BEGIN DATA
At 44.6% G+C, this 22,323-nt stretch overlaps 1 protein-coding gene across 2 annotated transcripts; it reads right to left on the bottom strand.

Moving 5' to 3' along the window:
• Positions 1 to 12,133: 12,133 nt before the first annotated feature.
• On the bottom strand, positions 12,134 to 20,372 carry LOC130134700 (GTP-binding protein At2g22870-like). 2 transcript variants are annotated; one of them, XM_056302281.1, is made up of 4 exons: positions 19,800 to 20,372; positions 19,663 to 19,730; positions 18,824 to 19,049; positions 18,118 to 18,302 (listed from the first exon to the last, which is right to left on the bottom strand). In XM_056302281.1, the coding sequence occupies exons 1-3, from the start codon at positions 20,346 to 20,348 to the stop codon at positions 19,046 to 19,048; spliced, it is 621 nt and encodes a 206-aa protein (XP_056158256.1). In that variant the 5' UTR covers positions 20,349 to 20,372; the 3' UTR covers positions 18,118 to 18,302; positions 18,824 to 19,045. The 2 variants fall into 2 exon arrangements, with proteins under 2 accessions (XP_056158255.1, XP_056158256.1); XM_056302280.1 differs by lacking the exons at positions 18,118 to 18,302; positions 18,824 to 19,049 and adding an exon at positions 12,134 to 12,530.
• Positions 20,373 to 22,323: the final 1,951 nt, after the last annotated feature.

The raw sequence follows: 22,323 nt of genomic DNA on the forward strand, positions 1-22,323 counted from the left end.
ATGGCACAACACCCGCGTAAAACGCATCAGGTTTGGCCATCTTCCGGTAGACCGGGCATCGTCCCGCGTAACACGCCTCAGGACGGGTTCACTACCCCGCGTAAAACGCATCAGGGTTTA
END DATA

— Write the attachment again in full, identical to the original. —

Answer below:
At 44.6% G+C, this 22,323-nt stretch overlaps 1 protein-coding gene across 2 annotated transcripts; it reads right to left on the bottom strand.

Moving 5' to 3' along the window:
• Positions 1 to 12,133: 12,133 nt before the first annotated feature.
• On the bottom strand, positions 12,134 to 20,372 carry LOC130134700 (GTP-binding protein At2g22870-like). 2 transcript variants are annotated; one of them, XM_056302281.1, is made up of 4 exons: positions 19,800 to 20,372; positions 19,663 to 19,730; positions 18,824 to 19,049; positions 18,118 to 18,302 (listed from the first exon to the last, which is right to left on the bottom strand). In XM_056302281.1, the coding sequence occupies exons 1-3, from the start codon at positions 20,346 to 20,348 to the stop codon at positions 19,046 to 19,048; spliced, it is 621 nt and encodes a 206-aa protein (XP_056158256.1). In that variant the 5' UTR covers positions 20,349 to 20,372; the 3' UTR covers positions 18,118 to 18,302; positions 18,824 to 19,045. The 2 variants fall into 2 exon arrangements, with proteins under 2 accessions (XP_056158255.1, XP_056158256.1); XM_056302280.1 differs by lacking the exons at positions 18,118 to 18,302; positions 18,824 to 19,049 and adding an exon at positions 12,134 to 12,530.
• Positions 20,373 to 22,323: the final 1,951 nt, after the last annotated feature.

The raw sequence follows: 22,323 nt of genomic DNA on the forward strand, positions 1-22,323 counted from the left end.
ATGGCACAACACCCGCGTAAAACGCATCAGGTTTGGCCATCTTCCGGTAGACCGGGCATCGTCCCGCGTAACACGCCTCAGGACGGGTTCACTACCCCGCGTAAAACGCATCAGGGTTTA